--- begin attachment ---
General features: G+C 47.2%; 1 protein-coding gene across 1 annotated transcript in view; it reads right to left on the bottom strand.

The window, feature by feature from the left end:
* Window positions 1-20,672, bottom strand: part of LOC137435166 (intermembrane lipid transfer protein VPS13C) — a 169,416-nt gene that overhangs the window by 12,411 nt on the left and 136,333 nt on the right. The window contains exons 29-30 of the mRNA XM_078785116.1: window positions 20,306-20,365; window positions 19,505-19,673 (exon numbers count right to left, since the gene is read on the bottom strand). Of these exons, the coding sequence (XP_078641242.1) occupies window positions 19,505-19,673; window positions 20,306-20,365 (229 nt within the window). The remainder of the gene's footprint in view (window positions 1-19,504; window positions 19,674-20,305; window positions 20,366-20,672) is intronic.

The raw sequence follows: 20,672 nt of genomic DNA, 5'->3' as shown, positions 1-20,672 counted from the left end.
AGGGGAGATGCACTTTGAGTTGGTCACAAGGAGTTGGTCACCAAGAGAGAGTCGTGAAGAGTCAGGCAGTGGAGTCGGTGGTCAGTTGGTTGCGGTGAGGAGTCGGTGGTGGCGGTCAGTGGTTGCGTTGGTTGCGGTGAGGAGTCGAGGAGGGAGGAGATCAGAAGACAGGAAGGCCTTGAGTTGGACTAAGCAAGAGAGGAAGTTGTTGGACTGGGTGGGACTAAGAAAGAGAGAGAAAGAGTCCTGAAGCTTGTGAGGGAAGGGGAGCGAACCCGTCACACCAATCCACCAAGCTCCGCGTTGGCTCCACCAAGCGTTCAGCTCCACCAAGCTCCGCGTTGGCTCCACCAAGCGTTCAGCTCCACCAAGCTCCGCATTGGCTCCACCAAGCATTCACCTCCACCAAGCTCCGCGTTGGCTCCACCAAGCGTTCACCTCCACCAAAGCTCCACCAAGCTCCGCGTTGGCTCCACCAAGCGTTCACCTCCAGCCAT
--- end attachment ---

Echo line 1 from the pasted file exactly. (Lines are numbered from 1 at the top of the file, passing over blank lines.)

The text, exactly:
General features: G+C 47.2%; 1 protein-coding gene across 1 annotated transcript in view; it reads right to left on the bottom strand.